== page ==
Sons of Gwalia Ltd v Margaretic: Voluntary Administration and the Elevation of a Shareholder to Creditor Status – A Hard Case Making Bad Law?
Lynden Griggs, Senior Lecturer in Law, Faculty of Law, University of Tasmania, Australia
The Full Federal Court decision in Sons of Gwalia Ltd v Margaretic1 attracted considerable interest when decided.
With the practical implications of the result (in favour of Margaretic) extraordinarily significant for insolvency administrators, regulators and policy makers alike are sure to examine this decision and consider whether legislative amendment is necessary. This case note explores both the Trial Judge and Full Federal Court decision, before concluding with a discussion of the practical implications of the decision.
On 18 August 2004, Margaretic purchased 20,000 shares in Sons of Gwalia. His name was entered on the register of members on 23 August 2004. Some six days after this registration, and 11 days after purchase, administrators were appointed to the company pursuant to s436A of the Corporations Act 2001.2 By that time, the shares were worthless. Margaretic,3 in seeking damages of AUD 26,200 (representing the cost of the shares), plus stock brokerage of AUD 81.21 and Goods and Services Tax of AUD 7.38, alleged that, at the time of purchase;4
– the company was a disclosing entity listed on the Australian Stock Exchange (ASX);
– that the Corporations Act 2001, s674(2)5 and the ASX listing rules required the company to immediately tell the ASX about any information concerning the company that a reasonable person would expect to have a material effect on the price or value of the company’s shares;
– that at the time of purchase, the company had information relating to its ongoing gold commitments and its present reserves that would indicate to a reasonable person that they would not be able to meet their commitments;– such information was not generally available to the market and was not known to the shareholder; and
– that if this information had been known, the shareholder would not have purchased the shares in the company.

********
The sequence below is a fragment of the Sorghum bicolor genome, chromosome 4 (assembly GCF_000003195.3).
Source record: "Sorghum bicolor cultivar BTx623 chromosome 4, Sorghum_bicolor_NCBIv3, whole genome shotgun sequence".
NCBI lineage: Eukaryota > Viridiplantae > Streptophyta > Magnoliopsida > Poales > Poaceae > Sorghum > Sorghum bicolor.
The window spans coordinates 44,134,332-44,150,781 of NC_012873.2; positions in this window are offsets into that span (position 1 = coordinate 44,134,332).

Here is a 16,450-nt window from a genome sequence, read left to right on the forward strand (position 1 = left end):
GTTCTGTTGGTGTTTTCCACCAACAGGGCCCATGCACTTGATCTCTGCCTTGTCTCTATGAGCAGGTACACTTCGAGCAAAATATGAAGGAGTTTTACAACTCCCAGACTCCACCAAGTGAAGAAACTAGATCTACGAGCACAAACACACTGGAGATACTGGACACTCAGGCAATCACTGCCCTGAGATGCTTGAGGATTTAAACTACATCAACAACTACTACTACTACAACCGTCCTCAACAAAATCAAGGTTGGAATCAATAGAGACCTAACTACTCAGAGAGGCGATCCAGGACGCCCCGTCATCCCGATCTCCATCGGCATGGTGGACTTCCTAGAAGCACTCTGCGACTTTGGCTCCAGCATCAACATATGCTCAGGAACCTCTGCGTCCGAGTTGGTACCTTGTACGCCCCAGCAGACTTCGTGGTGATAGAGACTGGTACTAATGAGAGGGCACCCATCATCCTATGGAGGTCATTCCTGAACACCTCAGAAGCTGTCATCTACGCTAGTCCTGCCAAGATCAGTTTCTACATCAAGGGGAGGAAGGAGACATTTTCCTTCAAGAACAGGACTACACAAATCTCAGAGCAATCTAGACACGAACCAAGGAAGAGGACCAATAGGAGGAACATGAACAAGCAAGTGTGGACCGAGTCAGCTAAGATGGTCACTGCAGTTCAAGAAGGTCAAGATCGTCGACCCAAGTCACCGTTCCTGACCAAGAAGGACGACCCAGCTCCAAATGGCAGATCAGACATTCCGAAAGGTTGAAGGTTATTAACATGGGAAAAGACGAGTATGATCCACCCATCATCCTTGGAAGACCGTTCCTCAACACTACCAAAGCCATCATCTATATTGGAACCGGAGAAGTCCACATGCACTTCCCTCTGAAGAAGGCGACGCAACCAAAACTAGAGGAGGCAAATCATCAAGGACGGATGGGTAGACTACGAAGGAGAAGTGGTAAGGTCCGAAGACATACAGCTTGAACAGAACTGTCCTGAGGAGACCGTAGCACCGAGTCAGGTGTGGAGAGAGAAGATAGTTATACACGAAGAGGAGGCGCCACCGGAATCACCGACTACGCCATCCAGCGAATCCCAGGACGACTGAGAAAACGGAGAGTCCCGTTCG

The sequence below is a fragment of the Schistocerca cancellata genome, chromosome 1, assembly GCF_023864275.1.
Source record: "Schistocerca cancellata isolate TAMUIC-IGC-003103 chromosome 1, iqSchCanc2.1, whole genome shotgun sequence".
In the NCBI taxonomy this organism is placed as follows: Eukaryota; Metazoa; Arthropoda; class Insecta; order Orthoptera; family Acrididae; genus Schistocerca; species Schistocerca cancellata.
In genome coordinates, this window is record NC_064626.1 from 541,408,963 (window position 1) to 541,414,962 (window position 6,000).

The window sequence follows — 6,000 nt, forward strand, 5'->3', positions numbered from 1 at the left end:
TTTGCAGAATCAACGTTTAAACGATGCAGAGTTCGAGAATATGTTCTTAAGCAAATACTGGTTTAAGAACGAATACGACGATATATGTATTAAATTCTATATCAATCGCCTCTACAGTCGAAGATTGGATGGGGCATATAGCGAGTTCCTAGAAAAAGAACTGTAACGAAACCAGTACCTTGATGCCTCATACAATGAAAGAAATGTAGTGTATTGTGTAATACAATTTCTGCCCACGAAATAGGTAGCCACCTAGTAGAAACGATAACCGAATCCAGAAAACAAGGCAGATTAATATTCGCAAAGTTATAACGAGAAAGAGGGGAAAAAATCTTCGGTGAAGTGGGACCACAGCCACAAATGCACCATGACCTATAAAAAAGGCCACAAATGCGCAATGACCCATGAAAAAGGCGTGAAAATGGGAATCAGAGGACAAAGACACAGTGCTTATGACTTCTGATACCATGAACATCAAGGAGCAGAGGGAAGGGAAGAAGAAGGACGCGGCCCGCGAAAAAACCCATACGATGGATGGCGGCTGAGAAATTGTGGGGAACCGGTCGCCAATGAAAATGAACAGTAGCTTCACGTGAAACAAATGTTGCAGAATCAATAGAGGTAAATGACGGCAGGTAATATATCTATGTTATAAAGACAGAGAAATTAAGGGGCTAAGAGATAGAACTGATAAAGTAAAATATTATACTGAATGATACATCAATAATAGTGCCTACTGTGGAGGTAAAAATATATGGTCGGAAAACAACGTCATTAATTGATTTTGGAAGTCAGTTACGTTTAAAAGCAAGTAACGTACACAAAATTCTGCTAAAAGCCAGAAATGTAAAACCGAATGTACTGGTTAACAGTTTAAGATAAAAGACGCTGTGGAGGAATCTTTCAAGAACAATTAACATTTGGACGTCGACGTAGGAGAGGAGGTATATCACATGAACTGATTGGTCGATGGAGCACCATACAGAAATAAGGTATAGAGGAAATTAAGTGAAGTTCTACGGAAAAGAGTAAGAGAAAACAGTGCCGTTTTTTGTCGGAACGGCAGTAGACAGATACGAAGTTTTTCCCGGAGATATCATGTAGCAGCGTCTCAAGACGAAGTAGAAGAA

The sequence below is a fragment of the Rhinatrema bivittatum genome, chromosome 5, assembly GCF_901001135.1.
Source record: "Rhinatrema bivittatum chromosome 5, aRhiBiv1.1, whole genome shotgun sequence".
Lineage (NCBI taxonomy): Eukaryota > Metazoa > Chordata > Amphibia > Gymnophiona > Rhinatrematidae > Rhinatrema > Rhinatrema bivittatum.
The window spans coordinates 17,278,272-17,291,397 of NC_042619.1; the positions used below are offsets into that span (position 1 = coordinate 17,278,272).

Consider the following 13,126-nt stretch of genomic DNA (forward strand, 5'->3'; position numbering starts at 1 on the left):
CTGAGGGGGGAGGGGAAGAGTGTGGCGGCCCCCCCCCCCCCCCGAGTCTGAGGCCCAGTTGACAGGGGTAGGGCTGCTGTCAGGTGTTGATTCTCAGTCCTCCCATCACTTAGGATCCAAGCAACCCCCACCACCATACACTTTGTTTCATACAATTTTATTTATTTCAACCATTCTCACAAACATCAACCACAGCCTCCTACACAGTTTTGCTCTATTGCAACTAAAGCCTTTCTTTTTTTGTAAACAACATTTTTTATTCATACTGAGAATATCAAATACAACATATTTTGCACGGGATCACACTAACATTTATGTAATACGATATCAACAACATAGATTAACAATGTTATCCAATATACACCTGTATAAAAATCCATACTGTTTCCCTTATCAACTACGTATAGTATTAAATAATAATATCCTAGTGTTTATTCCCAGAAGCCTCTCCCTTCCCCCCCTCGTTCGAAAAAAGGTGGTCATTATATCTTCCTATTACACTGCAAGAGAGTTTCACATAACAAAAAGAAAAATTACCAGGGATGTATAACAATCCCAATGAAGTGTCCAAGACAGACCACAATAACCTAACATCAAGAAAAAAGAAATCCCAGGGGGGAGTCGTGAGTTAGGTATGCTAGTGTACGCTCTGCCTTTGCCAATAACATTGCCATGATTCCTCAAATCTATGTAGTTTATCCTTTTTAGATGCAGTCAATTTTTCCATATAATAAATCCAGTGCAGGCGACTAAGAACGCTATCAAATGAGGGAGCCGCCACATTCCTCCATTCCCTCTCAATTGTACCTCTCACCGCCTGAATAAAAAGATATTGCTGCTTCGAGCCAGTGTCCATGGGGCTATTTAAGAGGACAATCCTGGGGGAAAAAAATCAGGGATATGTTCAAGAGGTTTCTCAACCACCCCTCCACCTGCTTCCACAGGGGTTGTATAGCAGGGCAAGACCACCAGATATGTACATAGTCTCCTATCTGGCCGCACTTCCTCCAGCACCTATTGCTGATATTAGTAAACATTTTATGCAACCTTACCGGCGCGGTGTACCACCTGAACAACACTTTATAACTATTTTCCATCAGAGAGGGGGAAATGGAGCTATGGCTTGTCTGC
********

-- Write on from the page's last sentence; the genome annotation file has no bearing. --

Because of these matters, Margaretic alleged that the company engaged in misleading and deceptive conduct,contrary to:
– Section 52 of the Trade Practices Act 1974;
– Section 1041H of Corporations Act 2001 and
– Section 12DA of the Australian Securities and Investments
Commission Act 2001.6
Because of this petition, the shareholder asserted that he was entitled to be treated as a creditor of the company in relation to his claim. If this was accepted, Margaretic would be an unsecured creditor (as would all shareholders/creditors with similar claims) in the process of the company administration and formulation of the deed of company arrangement. Not surprisingly, the administrators and an unsecured creditor (ING Investment Management LLC) disputed this – this creditor being the ‘true contradictor of the arguments put by the shareholder’.7 Accordingly, the company, through the appellants, sought a declaration that the shareholders suit was not provable under the proposed deed of company arrangement or that the shareholders claim be postponed until all other claims had been satisfied. In response to this, the shareholder made a cross-claim that he was entitled to exercise all the rights of a creditor including notice of, attendance at, and the right to vote at meetings concerning the implementation of a deed of company arrangement.
Get instant access to this issue for only EUR 145 / USD 190 / GBP 125
If you are already a subscriber log In here